The first issue we must consider is whether Hunter was correctly decided.1 Although the parties did not argue this issue before the Board in the present case,2 we believe that the Hunter Board was correct in concluding that the burden is on claimant in each case to establish the chronic nature of the miner's lung cancer before the presumption is invoked.3 The statute and regulation provide that a claimant is entitled to the presumption that death was due to pneumoconiosis arising out of employment in a coal mine if the miner worked in a mine for more than ten years and died from a respirable disease under the regulation. Death will be found due to a respirable disease when death is medically ascribed to a chronic dust disease or to another chronic lung disease where the disease suggests a reasonable possibility that death was due to pneumoconiosis. Nothing in the Act or the regulation provides that lung cancer is a chronic lung disease as a matter of law. Furthermore, medical experts disagree about whether lung cancer is a chronic lung disease. Because this Court will defer to an agency's interpretation of a regulation, provided that this interpretation is reasonable, Chevron U.S.A. v. Natural Resources Defense Council, Inc., 467 U.S. 837, 842-43, 104 S. Ct. 2778, 2781-82, 81 L. Ed. 2d 694 (1984), we conclude that claimants must establish that the miner's lung cancer constituted a chronic lung disease before the statutory presumption is invoked.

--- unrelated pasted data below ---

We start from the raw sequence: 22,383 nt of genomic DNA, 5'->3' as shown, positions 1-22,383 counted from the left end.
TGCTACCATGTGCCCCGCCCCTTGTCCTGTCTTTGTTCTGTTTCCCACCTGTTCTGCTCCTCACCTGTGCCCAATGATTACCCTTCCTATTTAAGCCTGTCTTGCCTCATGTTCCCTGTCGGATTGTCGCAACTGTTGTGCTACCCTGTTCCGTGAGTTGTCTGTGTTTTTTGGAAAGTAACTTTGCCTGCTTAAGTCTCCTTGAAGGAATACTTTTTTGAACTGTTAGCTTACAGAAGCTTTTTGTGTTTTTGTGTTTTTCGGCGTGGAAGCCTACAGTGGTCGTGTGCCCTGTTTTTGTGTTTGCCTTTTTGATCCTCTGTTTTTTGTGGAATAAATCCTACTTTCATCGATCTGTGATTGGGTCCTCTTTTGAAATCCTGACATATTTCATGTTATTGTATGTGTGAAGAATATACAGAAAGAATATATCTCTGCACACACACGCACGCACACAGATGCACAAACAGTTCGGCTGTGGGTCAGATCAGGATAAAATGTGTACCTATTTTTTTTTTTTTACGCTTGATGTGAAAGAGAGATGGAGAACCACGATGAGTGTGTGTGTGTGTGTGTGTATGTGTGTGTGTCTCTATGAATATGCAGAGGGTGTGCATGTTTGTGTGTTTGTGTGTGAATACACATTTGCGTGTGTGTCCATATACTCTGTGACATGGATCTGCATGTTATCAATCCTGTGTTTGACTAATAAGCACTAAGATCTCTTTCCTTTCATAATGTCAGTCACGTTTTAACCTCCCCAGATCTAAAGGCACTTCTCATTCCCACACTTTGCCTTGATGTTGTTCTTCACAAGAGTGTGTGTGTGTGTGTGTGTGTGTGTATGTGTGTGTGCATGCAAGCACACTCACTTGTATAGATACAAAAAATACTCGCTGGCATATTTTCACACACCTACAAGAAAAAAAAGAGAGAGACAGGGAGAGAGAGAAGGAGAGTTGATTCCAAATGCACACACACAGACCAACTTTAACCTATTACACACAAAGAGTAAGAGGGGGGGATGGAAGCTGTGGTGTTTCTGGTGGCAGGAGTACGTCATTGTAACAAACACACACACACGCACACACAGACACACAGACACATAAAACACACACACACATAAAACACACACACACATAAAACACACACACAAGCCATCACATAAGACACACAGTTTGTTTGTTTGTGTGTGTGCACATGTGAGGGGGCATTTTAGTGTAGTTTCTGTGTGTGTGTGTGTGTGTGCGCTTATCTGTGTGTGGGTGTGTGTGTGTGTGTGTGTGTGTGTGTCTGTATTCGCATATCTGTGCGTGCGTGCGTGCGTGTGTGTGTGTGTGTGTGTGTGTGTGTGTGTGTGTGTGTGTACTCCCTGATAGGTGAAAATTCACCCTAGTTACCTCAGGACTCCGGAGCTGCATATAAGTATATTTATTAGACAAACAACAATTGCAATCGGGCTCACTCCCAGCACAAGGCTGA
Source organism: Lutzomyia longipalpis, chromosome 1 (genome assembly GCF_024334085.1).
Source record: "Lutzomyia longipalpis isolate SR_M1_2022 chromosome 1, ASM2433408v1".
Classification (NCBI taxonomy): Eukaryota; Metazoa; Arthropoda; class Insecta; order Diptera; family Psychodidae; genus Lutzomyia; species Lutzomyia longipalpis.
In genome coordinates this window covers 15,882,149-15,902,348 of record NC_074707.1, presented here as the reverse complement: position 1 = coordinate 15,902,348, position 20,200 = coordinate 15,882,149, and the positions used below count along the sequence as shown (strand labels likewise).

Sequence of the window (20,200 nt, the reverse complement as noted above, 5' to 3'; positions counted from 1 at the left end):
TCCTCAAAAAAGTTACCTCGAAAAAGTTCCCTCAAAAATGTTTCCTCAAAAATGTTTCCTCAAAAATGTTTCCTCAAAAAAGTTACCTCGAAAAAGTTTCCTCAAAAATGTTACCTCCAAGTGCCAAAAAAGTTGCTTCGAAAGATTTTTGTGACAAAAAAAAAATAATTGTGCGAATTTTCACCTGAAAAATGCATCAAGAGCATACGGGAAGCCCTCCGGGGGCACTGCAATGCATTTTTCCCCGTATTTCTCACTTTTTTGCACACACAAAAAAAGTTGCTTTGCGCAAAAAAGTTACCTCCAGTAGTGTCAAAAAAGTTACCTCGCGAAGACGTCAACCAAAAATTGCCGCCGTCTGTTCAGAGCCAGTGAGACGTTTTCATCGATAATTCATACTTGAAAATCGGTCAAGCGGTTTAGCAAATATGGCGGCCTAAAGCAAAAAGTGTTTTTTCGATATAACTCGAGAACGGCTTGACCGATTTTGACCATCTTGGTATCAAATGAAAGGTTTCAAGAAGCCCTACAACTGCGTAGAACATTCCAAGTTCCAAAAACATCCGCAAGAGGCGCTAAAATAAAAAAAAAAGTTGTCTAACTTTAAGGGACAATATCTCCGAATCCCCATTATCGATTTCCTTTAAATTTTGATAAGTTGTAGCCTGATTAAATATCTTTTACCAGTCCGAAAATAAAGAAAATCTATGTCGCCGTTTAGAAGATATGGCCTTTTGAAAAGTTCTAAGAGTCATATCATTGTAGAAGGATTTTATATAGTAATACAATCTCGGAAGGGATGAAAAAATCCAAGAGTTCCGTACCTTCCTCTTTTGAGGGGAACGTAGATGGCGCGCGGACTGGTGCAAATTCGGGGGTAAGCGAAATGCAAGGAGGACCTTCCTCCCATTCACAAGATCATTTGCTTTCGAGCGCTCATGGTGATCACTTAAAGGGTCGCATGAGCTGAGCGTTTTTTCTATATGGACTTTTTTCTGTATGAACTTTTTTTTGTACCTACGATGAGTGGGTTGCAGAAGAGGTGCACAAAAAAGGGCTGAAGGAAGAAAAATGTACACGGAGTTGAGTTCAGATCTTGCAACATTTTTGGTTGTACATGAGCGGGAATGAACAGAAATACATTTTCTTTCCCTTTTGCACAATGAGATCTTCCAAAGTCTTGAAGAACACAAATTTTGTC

Petitioner argues that Pyle not Hunter should apply to the facts of this case. Although Pyle was the law when the ALJ decided this case, the Board was correct in concluding that Hunter was applicable. The Supreme Court has held that a court must apply the law in effect at the time it renders its decision unless doing so results in manifest injustice or there is legislative history or a statutory directive to the contrary. Bradley v. School Board, 416 U.S. 696, 711, 94 S. Ct. 2006, 2016, 40 L. Ed. 2d 476 (1974). In the present case, applying the rule in Hunter does not result in manifest injustice if petitioner has the opportunity to present proof that the miner's lung cancer constituted a chronic lung disease and suggests a reasonable possibility that death was due to pneumoconiosis. The Board concluded that claimant did not meet this requirement because the miner's lung cancer was not described as chronic. As petitioner points out, there was no reason for her to provide testimony on this issue because Pyle, the law at the time of the hearing, held that lung cancer was a chronic lung disease sufficient to invoke the presumption. Accordingly, a remand to the ALJ is necessary.